The assembly pretty much consists of joining the halves together, when finished with electronics, and putting a trigger on after that. At first, we need to solder wires to PBS-11B buttons and insert them into their sockets. Bend their legs as shown on the picture below, then solder wires to the innermost areas of contacts (so wires wont be damaged when you will be inserting the button into its socket):

Bend legs of all PBS buttons like this

 

 

 

 

 

 

 

 

 

 

 

 

 

To fit the KY-023 module into the stick, we need to cut off its upper left corner (no worries, there’s nothing useful there :D).

Cut off upper left corner of the KY-023 board

 

 

 

 

 

 

 

 

 

 

 

 

 

Connect everything as shown in “Electronics” section below. Here’s how the result should look like:

 

Wired B8 stick, proper cable management (disregard wire colors except for an ethernet cable)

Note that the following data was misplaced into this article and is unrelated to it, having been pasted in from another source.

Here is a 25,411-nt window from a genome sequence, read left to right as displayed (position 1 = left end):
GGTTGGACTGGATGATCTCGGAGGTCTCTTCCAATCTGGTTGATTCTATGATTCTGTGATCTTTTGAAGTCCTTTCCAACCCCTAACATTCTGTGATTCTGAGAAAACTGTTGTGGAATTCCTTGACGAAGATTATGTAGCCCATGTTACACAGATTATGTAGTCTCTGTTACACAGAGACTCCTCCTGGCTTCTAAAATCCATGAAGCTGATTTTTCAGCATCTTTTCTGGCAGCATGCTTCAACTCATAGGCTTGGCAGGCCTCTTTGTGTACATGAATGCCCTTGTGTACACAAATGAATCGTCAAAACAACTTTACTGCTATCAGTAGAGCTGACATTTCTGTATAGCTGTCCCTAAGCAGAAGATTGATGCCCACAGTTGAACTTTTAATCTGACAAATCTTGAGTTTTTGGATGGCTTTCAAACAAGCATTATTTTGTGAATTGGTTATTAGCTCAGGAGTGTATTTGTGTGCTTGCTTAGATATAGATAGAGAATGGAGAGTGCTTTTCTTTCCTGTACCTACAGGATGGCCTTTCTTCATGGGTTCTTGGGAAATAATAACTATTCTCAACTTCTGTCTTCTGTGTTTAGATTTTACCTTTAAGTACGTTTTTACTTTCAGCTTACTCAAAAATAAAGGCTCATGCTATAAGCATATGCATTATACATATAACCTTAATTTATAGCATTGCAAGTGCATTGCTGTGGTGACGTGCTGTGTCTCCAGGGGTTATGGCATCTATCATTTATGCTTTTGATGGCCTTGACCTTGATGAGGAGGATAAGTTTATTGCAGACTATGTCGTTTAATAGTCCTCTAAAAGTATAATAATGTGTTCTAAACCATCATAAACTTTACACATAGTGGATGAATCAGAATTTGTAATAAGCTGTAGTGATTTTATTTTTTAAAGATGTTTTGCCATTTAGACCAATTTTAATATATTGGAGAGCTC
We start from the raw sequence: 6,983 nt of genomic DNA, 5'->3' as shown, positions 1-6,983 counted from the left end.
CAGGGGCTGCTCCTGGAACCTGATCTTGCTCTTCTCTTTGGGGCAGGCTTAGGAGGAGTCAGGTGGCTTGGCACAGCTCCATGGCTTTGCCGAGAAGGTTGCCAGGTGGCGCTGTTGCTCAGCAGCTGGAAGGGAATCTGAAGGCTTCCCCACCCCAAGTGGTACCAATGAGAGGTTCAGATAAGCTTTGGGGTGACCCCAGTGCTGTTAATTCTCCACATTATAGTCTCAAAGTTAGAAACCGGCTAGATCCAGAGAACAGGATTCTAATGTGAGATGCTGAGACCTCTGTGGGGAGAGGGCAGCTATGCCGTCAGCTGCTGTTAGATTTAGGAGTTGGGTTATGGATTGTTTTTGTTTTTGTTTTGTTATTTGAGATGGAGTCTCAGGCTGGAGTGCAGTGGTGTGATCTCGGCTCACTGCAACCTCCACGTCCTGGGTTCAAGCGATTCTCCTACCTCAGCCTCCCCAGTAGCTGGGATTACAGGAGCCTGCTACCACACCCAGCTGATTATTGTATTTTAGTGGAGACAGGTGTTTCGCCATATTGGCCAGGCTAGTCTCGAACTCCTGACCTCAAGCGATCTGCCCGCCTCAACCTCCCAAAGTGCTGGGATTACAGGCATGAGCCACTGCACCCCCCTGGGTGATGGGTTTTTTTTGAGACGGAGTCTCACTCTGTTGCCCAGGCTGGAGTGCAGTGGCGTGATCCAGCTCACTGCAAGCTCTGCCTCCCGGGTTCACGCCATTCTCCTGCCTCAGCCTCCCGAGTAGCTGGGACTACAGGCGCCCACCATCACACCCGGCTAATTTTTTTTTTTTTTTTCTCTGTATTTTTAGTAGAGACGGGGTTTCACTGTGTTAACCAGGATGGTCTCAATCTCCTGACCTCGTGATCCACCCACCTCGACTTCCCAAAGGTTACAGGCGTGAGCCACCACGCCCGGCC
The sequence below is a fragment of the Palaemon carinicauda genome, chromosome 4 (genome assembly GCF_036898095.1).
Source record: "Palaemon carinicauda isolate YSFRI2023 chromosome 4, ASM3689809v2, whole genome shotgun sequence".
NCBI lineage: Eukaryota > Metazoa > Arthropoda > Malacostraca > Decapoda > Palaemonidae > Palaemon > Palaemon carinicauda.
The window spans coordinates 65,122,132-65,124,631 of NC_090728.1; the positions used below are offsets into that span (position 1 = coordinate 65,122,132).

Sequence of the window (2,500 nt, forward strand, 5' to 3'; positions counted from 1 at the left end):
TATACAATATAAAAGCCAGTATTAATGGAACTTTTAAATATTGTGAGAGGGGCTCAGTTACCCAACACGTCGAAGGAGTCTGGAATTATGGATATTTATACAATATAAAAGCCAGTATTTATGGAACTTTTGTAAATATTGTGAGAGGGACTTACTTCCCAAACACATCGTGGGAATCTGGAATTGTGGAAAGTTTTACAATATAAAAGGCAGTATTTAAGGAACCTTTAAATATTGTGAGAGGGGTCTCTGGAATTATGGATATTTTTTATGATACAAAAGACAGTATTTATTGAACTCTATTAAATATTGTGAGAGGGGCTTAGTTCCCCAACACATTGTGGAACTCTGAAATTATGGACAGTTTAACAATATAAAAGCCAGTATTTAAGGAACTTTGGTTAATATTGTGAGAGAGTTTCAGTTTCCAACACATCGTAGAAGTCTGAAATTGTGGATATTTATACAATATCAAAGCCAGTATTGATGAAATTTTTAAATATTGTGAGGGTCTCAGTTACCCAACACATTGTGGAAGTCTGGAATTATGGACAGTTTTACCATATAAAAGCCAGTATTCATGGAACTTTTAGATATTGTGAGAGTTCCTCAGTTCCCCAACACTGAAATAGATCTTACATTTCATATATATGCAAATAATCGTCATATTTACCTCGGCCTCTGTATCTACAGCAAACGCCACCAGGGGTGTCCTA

PTT TS-1202 button is glued with hot glue to the left half part just under the PBS-10B2 tip, which goes into the trigger (adjust its position so the PBS-10 button tip will push to the center of it). Fix wires with hot glue (make sure screw holes are not covered with wires!), add some glue to an ethernet cable. After joining halves of the stick together and tightening (be gentle!) screws, attach a trigger with m3x40mm screw. Insert the screw to around 80%, add a small drop of hot glue to fix it in place, insert it fully, wipe any leftover glue with a paper towel (use a knife if needed, hot glue can be removed easily). Put an M8 washer and a nut on a bolt that protrudes from the bottom of a stick.

Adjust stick height to your liking, cut the aluminum pipe accordingly, then route an ethernet cable through the pipe and crimp it as a regular ethernet cable.

Here’s how assembled stick looks:

 

 

 

 

 

 

 

 

 

 

 

 

 

 

 

 

 

 

 

 

 

 

Choosing a stick frame (IKEA GUNDE chair)

After the stick grip is assembled, it’s time to choose a stick frame for it. There are two options: bolt-on ergonomic, adjustable stick, or a light detachable one.